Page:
Use famed store as set for “Breakfast at Tiffany’s”
What happens when a Hollywood movie company storms New York’s Fort Knox, the fabulous Tiffany’s? For one thing, 12,000 strolling New Yorkers get the show of their lives, watching Audrey Hepburn portray Holly Golightly, the kookie heroine of Breakfast at Tiffany’s, Truman Capote’s sophisticated saga of a playgirl on the town.
Though Hollywood designers and property men claim they can reproduce anything from volcanoes to pyramids, they unanimously agreed there’s only one Tiffany’s.
So the movie company was moved from the California film capital to the big city and Audrey Hepburn had breakfast at the real Tiffany’s.
As the film opens, playgirl Audrey stands at the window of the historic jewelry establishment, munching an oozing Danish pastry, washing it down with coffee from a cardboard container, and staring hungrily at Tiffany’s Schlumberger necklace… made of no less than 4,000 diamonds!
When Paul (George Peppard), her fiance arrives, the two enter the store to make a strange request. Paul approaches a clerk, holding out a sparkling diamond engagement ring, and asks that Tiffany’s engrave it. He explains, however, that the ring was not purchased at the store, but found in a crackerjack box.
Fortunately, Tiffany’s clerks, having handled some pretty odd requests in the store’s history, have a reputation for being virtually shock-proof.
Mrs JW Mackay, grandmother of Mrs Irving Berlin, once turned over three tons of silver to Tiffany’s and ordered 1,000 articles fashioned from it.
Tiffany’s has made a sterling Silver pot de chambre for a romantic Frenchman, a gold bidet for an actress, and baffles for Jimmy Doolittle’s aeroplane engines used on the Tokyo raid. It also manufactured swords and rifles in the Civil War and surgical instruments during the First World War.
And so, with considerable dignity, the Tiffany clerk agrees to engrave the ring, which, by the way, is actually a crackerjack box prize.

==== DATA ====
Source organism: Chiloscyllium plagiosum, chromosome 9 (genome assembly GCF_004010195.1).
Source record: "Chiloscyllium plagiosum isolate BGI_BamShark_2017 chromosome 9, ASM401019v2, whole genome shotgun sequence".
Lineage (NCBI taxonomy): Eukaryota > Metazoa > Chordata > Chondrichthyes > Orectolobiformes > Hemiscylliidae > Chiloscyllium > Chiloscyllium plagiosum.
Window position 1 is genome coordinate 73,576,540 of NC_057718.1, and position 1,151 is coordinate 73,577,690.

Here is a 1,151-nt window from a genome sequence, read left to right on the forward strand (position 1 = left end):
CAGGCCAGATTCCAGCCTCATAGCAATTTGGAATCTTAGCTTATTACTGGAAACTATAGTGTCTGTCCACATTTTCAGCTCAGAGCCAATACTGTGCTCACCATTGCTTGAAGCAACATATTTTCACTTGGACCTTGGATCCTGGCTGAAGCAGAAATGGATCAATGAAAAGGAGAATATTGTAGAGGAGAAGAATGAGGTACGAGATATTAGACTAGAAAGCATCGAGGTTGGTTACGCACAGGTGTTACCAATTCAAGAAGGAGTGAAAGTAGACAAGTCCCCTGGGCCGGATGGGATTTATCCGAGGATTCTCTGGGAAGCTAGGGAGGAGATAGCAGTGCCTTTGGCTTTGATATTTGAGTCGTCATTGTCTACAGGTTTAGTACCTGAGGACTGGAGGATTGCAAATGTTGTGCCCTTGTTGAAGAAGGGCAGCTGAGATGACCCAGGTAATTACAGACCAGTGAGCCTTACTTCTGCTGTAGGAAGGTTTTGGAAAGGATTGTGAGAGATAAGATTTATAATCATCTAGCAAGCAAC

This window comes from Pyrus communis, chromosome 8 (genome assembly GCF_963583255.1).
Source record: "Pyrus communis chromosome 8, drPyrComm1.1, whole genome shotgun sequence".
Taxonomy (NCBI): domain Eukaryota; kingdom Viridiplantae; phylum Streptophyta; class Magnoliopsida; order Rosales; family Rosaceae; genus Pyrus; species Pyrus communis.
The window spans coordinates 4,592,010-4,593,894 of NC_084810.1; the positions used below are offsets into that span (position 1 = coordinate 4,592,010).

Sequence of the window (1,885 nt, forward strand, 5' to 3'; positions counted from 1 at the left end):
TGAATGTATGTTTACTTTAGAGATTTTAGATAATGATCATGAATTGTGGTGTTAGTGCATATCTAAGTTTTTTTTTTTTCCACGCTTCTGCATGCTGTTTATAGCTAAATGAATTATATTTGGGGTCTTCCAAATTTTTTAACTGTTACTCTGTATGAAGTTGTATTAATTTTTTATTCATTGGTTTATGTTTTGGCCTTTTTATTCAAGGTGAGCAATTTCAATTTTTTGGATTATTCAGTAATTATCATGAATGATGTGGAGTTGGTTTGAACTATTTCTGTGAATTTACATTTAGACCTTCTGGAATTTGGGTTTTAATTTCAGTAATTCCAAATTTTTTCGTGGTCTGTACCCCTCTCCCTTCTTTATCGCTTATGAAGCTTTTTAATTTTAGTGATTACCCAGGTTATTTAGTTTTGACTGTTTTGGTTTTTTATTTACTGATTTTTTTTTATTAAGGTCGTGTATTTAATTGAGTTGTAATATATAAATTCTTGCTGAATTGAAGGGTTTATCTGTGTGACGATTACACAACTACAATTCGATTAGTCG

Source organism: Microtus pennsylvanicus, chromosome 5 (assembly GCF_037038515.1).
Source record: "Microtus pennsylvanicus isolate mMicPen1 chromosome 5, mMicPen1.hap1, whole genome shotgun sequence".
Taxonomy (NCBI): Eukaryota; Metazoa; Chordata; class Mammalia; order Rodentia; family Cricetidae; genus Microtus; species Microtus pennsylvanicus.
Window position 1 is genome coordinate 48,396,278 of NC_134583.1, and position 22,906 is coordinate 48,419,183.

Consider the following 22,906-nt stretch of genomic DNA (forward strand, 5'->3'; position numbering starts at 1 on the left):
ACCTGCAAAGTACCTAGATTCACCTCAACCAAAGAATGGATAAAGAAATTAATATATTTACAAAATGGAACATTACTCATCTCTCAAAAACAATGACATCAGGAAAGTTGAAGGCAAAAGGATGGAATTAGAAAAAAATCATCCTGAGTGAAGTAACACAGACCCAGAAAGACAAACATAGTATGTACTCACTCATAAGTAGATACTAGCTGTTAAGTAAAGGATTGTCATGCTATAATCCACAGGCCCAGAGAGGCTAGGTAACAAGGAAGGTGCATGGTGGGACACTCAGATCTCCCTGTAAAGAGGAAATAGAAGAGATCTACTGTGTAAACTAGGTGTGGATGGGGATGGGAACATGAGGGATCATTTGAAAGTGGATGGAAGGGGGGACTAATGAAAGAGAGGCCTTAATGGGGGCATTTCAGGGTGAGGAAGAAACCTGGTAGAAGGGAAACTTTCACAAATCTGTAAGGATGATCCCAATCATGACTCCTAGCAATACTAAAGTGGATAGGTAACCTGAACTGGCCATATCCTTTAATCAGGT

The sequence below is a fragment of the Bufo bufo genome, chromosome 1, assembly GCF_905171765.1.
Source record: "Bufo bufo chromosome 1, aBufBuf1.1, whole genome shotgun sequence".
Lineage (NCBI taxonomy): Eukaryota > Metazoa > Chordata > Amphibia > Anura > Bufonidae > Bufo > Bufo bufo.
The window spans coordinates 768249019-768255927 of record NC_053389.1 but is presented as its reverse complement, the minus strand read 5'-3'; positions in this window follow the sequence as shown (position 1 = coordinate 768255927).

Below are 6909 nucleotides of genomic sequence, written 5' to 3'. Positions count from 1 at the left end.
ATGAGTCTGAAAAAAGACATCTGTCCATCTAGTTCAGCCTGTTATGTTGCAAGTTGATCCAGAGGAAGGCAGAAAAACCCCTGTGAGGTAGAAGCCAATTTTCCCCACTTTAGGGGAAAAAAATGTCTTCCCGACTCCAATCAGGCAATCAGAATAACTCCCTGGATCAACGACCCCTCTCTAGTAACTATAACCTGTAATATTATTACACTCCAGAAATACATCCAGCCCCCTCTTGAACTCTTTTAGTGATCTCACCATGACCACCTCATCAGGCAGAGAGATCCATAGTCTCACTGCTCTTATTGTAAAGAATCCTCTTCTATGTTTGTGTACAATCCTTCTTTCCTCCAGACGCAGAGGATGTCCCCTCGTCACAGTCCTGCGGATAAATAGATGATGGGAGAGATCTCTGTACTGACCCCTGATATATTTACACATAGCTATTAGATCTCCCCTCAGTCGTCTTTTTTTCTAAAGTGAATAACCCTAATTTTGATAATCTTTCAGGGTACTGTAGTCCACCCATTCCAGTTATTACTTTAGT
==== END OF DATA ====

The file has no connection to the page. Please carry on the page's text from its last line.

But before the Breakfast at Tiffany’s prop procurers found the little item, they went through some 200 boxes of the sticky candy.
While the pair are in the shop, 20 Tiffany clerks, four of whom have been employed for 50 years, make their motion picture debuts, though they have no speaking parts.
All appear at their regular places, yet all declined to reveal their names to the movie company, becoming the only known “actors” to refuse screen credit!
Present behind the scenes during shooting, which took place on a Sunday while the store was closed to its regular clientele were enough armed detectives to win a small war.
Though the famous jewelers declined to break its 123-year-old tradition and give out approximations of the value of the gems on display, informed sources estimate that the guards protected between $10 and $15 million worth of jewels… in the main showroom alone!
The 100 by 85-foot showroom is probably the most expensive set ever used for one day of filming. And although the store had never been photographed for a motion picture before, it turned out to be ideal for the movie company’s purposes.
The 24-foot roof is supported by three steel trusses, instead of columns, so there was nothing to interfere with the cameraman’s lens as he scanned the showcases of the fabulous jewels.
The most famous of these is the rarely-seen “Tiffany Diamond,” which was worn by Audrey Hepburn (in the store only) to mark the occasion of Tiffany’s first filming.
The gem, largest and most expensive canary diamond in the world, is set in a platinum necklace of round diamonds… weighs 128.51 metric carats and is valued at $544,400.
It had been worn only once before, by Mrs Sheldon Whitehouse at the Tiffany Ball in Marble House in July, 1954… was placed around Miss Hepburn’s neck by Henry B Platt, great-great grandson of Charles L Tiffany, founder of the store.
Playing host to the Breakfast at Tiffany’s company was a pleasurable experience for Mr Platt even though, with close to 100 people in the store for almost 16 hours, he didn’t sell a thing!
Breakfast at Tiffany’s movie trailer
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Publication date: November 3, 1961